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3/2950 Captain George Redpath - New Zealand Medical Corp
 
The son of George and Charlotte Redpath was born in Dunedin on 14th November 1892 the family would move
when he was an infant to Gisborne and farmed at Rakauroa.[i] George attended primary school in the area before attending high school in Gisborne. George did well at school being the dux of Gisborne High School in 1909 and
obtaining high enough marks in the Senior National Scholarship to be able to enter, in 1910, the Medical School at
Otago University.
 
In 1914 on the outbreak of war George, who was in his final year of studies, on 20th August 1914 enlisted with other medical students in the Field Ambulance, New Zealand Medical Corp (NZMC).  On 27th August 1914, as Sergeant
Redpath, he attended a camp in Epson, Auckland with twenty two other medical students[ii]. This was  in preparation to overseas service with the main body of the New Zealand Expeditionary Force.
 
On 16th October 1914 twenty –two of the men sailed with the, Field Ambulance, New Zealand Medical Corp for service
in Egypt and Gallipoli, George however did not sail with the force. George’s first military file notes that on 9th October 1914 he was discharged at ‘his own request.’[iii]  Redpath family history is that while he may have passed his exam he
was not registered possibly as gynaecology and obstetric training was not completed.[iv]
 
George in April 1915 was working as a doctor in the Porirua Mental Hospital where he certified the death of a mental patient[v] and is mentioned in the annual report, published in August 1916, on Porirua Mental Hospital:[vi]
 
‘Dr Redpath was on duty for about two months in the autumn, and did good work.
He left to join the Army Medical Service, and is now on duty in Mesopotamia.’
 
George would have travelled privately to England to join the British Royal Army Medical Corp (RAMC). in July 1915 he
was first listed as a Lieutenant and the following year promoted to Captain.[vii]  George was first posted to France where his progress was noted, February 1916, in the Otago Daily Times.[viii]
 
          ‘Amongst the Gisborne boys who have been serving with the British Forces in France
          is George Redpath, son of Mrs Redpath, of Rakaoroa (says the Gisborne Times).
This young man proved a brilliant pupil at Gisborne School, and subsequently at the
Gisborne High School. He chose for himself a medical career, and after obtaining the
highest honours at Gisborne, entered Otago University where he had a successful
course passing his final examination as a doctor. In March he went to England to join
the Royal Army Medical Corps, and subsequently proceeded to France on active service.
Since being at the front he has had numerous narrow escapes, both from snipers and
poisonous  gas. On one occasion he was slightly affected by gas, but quickly recovered:
but in the Battle of Loos, in September, he received a dose of poisonous vapour, as the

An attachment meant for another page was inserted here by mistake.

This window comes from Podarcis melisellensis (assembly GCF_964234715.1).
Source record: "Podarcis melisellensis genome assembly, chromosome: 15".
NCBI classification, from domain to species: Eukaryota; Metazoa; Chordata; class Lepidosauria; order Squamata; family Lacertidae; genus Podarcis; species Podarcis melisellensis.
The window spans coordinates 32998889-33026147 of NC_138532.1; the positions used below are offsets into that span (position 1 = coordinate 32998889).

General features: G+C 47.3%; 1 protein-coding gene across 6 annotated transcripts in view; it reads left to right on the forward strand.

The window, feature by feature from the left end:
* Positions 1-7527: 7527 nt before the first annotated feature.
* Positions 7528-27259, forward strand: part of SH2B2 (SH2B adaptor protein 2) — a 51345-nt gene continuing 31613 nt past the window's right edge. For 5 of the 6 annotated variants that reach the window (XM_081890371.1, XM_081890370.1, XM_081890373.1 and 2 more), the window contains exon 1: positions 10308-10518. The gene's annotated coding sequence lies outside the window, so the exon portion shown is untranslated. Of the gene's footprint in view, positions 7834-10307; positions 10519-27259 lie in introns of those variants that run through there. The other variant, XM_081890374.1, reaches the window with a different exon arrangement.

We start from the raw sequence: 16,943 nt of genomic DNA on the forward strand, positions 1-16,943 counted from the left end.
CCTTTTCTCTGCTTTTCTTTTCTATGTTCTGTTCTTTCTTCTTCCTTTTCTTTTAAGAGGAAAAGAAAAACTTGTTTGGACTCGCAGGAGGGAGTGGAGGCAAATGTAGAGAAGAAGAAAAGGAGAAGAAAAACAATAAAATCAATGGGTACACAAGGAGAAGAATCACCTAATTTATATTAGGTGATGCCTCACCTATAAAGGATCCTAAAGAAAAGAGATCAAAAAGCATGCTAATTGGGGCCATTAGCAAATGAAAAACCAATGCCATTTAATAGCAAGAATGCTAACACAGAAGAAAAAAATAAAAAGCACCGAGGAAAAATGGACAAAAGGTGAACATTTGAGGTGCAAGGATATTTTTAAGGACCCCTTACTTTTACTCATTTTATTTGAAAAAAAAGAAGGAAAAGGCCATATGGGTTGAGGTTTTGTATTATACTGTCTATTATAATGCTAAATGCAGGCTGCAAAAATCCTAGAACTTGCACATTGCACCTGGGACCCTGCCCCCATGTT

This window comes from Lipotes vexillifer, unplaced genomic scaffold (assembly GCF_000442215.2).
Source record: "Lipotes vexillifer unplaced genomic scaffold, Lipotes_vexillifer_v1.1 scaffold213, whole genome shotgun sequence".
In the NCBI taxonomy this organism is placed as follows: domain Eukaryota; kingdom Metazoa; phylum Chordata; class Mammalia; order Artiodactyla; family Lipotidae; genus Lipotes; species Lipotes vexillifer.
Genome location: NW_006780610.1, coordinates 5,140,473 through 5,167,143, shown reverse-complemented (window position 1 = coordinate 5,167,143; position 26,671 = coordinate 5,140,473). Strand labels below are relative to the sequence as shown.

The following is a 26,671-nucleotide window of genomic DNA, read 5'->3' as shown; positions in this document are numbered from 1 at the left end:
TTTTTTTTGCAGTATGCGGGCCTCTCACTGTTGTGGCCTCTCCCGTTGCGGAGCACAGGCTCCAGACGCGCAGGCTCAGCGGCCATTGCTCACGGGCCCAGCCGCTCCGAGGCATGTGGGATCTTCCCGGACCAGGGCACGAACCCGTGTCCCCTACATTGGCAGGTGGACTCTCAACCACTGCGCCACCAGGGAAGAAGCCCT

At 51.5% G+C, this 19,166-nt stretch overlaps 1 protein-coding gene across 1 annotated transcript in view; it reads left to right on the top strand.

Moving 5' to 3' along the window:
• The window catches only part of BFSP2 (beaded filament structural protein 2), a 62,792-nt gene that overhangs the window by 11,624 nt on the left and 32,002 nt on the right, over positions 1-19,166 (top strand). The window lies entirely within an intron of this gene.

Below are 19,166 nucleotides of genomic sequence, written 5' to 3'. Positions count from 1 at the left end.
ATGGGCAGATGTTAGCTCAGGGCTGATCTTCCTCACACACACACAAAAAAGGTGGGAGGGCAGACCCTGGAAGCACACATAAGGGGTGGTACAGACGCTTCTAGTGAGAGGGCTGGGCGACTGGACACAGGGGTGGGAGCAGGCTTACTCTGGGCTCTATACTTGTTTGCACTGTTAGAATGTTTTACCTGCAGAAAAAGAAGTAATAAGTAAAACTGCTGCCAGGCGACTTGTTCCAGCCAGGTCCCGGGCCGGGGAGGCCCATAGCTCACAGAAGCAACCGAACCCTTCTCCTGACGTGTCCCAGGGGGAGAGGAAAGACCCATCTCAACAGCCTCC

result of which he was invalided back to England. Fortunately, he has made a good
recovery, and is now convalescent at Falmouth, doing light duties.’
 
The Battle of Loos was the first battle in which British used gas, in this instance chlorine, against the Germans. The
gas was released with the intention of it being blown over the German trenches which would then be subjected to
an infantry assault. In some areas the wind changed direction blowing back over the British position and along with
the fact that the gas masks of the time were crude and ineffective many soldiers removed them as they could not
see or breath. Over 2000 British soldiers’ became casualties with seven fatalities. Possibly, the then, Lieutenant
Redpath was one of these casualties.
 
 
 
 
 
 
 
 
 
 
 
 
 
 
 
 
 
 
 
 
 
 
 
 
 
 
 
British Troops in Gas Masks during the Battle of Loos - September 1916
 
On full recovery George was then sent to the Middle East, Mesopotamia where he was ‘doing duty’ in an isolation
camp and became ill as reported in the Auckland Star, 12th September 1916.[ix]
 
            ‘Captain George Redpath R.A.M.C., of Gisborne, is now in London, having been
            Invalided from Mesopotamia, where he was attached to the I.E.F. Captain
            Redpath hopes to be fit for active service again shortly. He met a few
            Wellington men in Mesopotamia, and they were delighted to have New
            Zealand papers. He was doing duty at an isolation camp in Mesopotamia,
  and contracted “double tertian” malaria with complication so was returned
  via Bombay. Captain Redpath’s movements are problematical, as he is still
  under medical care.’
 
Following a lengthy recovery Captain Redpath ‘ at his own request’ resigned from the RAMC and on 19th July 1917
enlisted as 3/2950 Captain Redpath. Initially with the Head Quarters he was attached as a medical officer to the NZ Machinegun School at Gratham. Captain Reid was back in London and about to go to Egypt when on 24th August 1917